Presentation on theme: "Module 1 MILLING 1. 2 An endmill is a type of milling cutter. They are sometimes referred to as simply “cutters” or “slot drills” Used in industrial."— Presentation transcript:
Module 1 MILLING 1
2 An endmill is a type of milling cutter. They are sometimes referred to as simply “cutters” or “slot drills” Used in industrial milling applications It is distinguished from the drill bit in its application, geometry, and manufacture. While a drill bit can only cut in the axial direction, a milling bit can generally cut in all directions, though some cannot cut axially. Endmills are used in milling applications such as profile milling, tracer milling, face milling, and plunging. WHAT IS AN END MILL?
3 A wide range of options & considerations: High Speed Steel (HSS) High Speed Cobalt (HSCo) Powdered Metal (PM) Solid Carbide Coated (AlTiN) or Un-coated (Bright) Square End vs. Ball Nose Center Cutting vs. Non-Center Cutting Single End vs. Double End Shank type CHOOSING THE RIGHT END MILL
4 Things to consider: The workpiece material, including hardness The tool path (i.e slotting) Wet or dry application Number of pieces to be produced Manual or power feed The machine: age, style, strength, condition, horsepower, rigidity, spindle speed CHOOSING THE RIGHT PRODUCT
5 1. High Speed Steel (HSS) & Cobalt (HSCo) Low cost Tough Versatile Shock absorbing Increased heat and wear resistance with Cobalt vs. HSS 2. Powdered Metal (PM) Higher tool cost (than HSS/HSCo) Tougher and harder than HSS Most shock resistant Versatile Great for high temp alloys (Inconel, Waspalloy) SUBSTRATE COMPARISON
6 3. SOLID CABIDE Hardest Material Most wear resistant Highest cost, especially on larger sizes Most brittle Longest tool life High productivity and faster operating parameters (up to 2.5 x that of HSS) Usually the best value for your money in most applications SUBSTRATE COMPARISON
7 BASIC END MILL NOMENCLATURE
9 TYPES OF MILLING
10 Selecting the correct number of flutes to use is dependent on: The material you are milling Dimension of the workpiece Milling conditions The table on the next slide is a guide to selecting the correct number of flutes. HOW MANY FLUTES?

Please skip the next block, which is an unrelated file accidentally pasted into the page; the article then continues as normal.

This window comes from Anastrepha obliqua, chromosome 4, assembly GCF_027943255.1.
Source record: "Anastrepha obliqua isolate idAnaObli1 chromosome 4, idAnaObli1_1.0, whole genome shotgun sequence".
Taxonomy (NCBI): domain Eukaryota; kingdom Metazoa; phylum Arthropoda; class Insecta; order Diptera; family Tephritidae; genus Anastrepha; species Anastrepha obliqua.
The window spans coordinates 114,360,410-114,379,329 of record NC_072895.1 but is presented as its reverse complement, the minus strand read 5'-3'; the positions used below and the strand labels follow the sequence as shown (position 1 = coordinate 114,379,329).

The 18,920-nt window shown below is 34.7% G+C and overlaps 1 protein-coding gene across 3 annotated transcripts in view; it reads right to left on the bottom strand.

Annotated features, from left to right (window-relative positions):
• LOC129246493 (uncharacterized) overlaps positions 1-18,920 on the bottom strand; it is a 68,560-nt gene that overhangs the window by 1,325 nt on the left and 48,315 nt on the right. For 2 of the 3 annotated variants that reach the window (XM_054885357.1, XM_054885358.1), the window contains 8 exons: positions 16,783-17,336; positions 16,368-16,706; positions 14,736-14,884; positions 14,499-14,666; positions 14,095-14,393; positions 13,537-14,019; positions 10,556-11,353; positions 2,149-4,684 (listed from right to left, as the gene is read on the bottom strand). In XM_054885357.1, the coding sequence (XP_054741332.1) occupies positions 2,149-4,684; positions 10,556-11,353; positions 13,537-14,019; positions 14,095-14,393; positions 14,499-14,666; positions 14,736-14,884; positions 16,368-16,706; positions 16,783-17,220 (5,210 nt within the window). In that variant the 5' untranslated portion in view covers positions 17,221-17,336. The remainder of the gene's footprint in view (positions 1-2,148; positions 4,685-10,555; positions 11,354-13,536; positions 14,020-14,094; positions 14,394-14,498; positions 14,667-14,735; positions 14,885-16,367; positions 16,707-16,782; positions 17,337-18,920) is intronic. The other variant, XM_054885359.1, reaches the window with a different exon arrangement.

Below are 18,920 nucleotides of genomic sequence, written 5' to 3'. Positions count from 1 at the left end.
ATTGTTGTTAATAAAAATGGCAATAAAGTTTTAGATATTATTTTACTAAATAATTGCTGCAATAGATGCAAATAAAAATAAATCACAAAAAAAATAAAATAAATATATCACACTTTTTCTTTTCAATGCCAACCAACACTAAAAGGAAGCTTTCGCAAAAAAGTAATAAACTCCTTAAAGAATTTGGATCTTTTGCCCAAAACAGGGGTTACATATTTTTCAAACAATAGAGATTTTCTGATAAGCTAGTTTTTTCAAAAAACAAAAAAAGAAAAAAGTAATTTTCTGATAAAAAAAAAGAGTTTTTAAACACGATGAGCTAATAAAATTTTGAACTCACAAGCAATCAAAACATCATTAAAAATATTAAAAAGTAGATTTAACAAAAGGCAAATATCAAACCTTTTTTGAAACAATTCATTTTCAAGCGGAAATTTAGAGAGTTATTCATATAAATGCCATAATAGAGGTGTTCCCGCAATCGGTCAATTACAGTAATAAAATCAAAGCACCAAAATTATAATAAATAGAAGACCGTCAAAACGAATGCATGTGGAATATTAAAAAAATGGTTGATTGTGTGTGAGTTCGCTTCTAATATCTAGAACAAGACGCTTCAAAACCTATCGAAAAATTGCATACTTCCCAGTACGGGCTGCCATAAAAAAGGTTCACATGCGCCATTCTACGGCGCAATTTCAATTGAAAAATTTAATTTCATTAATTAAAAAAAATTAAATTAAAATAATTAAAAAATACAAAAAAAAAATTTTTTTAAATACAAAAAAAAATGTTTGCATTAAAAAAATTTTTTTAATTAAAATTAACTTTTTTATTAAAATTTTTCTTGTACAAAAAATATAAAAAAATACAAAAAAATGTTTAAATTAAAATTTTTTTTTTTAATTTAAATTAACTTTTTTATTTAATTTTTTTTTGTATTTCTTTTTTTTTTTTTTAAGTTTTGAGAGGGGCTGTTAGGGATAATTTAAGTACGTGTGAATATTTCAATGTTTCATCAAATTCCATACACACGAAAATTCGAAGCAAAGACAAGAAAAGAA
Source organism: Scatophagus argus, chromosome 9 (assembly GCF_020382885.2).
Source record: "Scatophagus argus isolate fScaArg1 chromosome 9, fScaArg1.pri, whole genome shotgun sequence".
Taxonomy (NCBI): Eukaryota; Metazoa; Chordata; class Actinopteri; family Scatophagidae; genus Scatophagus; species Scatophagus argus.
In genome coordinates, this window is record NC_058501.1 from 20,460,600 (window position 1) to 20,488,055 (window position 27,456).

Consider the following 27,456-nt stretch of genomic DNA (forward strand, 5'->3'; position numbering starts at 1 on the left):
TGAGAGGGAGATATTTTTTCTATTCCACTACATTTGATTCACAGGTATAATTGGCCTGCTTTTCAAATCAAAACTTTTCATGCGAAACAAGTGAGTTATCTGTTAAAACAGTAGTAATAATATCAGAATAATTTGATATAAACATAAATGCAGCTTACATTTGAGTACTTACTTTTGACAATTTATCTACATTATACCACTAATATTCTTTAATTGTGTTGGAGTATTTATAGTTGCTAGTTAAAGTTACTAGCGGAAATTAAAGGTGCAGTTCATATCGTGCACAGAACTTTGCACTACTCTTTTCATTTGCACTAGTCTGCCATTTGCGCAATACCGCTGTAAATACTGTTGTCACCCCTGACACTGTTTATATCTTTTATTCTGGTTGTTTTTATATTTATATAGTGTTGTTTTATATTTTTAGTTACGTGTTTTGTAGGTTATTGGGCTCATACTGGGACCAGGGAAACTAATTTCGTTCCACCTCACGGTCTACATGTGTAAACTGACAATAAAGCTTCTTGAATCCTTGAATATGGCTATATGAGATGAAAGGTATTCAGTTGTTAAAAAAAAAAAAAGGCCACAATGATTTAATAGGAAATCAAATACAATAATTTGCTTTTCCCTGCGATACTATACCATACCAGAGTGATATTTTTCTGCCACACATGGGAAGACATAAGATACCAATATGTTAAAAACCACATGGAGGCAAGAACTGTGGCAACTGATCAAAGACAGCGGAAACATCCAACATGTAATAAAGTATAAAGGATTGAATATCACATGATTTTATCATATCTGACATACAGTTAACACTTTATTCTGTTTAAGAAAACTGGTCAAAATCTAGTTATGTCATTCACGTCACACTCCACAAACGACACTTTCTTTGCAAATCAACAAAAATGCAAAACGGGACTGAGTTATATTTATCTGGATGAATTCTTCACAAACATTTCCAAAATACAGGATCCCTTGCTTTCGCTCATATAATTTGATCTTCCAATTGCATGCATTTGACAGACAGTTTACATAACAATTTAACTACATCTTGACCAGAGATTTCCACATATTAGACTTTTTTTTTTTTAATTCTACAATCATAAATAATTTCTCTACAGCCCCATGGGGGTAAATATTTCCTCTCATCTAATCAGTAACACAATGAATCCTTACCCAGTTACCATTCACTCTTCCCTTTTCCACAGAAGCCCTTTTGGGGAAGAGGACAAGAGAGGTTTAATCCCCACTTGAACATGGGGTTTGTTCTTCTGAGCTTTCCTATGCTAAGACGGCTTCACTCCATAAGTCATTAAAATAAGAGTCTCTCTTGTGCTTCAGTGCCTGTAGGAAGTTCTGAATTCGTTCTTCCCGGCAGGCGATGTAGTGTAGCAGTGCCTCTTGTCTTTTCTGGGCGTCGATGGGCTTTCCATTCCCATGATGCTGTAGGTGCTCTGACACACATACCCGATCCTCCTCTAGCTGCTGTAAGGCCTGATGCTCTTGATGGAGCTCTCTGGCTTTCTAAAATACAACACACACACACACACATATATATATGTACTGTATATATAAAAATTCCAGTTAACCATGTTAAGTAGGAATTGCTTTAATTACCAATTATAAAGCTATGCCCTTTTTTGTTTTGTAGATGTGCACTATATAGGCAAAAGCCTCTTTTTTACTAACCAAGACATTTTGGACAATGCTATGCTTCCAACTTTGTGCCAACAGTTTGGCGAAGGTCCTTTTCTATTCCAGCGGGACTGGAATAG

11 HOW MANY FLUTES?
12 30° or 45 °? 30° is the industry standard helix angle A higher helix angle (45°) reduces tool deflection by redirecting the cutting forces from a horizontal to a vertical direction Higher helix angle removes material quickly. Ideal for use in materials such as aluminum and other non-ferrrous materials. HELIX ANGLES
13 SINGLE OR DOUBLE END? Single end are the most commonly used end mills Double end End Mills have two cutting ends on the same tool. Both ends can be used to cut, which can reduce tool cost Endmill holders must have sufficient clearance to allow for the use of a double end cutter SINGLE VS. DOUBLE END
14 WHY A BALL NOSE END MILL? The end of the end mills are hemispherical. They are ideal for machining 3-dimensional contoured shapes in machining centres, for example in molds and dies. Also used to add a radius between perpendicular faces to reduce stress concentrations. BALL NOSE END MILL
15 WHY A ROUGHING END MILL? Roughing end mills quickly remove large amounts of material. Utilizes a wavy tooth form cut on the periphery. These teeth form many successive cutting edges producing many small chips, resulting in a relatively rough surface finish. During cutting, multiple teeth are in contact with the workpiece reducing chatter and vibration. Almost always made of Cobalt or Powdered Metal ROUGHING END MILL
16 CENTER CUTTING vs. NON-CENTER CUTTING Center cutting are by far the most common type Non-Center Cutting end mills should only be used for side milling operations CENTER CUTTING
17 There are 2 common shank types in end mills: 1) Weldon Shank Simple clamping, without tuning of the cutting length Good capacity of torque transmission in roughing operations 2) Plain Shank Good choice for very small diameters Adjustable tool length No unbalance at high speeds (no flat, no screw) Suitable for precision clamping or shrink fitting SHANK TYPES
18 Below are the most common terms and formulas when it comes to end milling: FORMULAE SFM – Surface feet per Minute RPM - Revolutions per Minute F – Feed in Inches per Minute Ft – Feed per Tooth D – Cutting Diameter T - Number of Teeth SFM = D x RPM x.26 RPM = SFM x 3.82 D F = Ft x T x RPM Ft = F(Feed) T x RPM
19 Data from 2013 Drillco Product Catalog END MILLS FEEDS AND SPEEDS
20 Data from 2013 Drillco Product Catalog END MILLS FEEDS AND SPEEDS
21 TROUBLESHOOTING Tool BreakageSolution Feed is too heavyReduce Feed Rate Cut is too heavyDecrease width and depth of cut Too much tool overhangUse shorter tool, hold shank deeper Too much wearRegrind tool at earlier stage Excessive WearSolution Speed is too fastDecrease spindle speed Hard work MaterialUse a coated tool Recutting of chipsChange chip size, use high pressure coolant Chipped Cutting EdgeSolution Lack of RigidityChange machine type or workpiece fixturing Tool corner too sharpUse corner radius or corner prep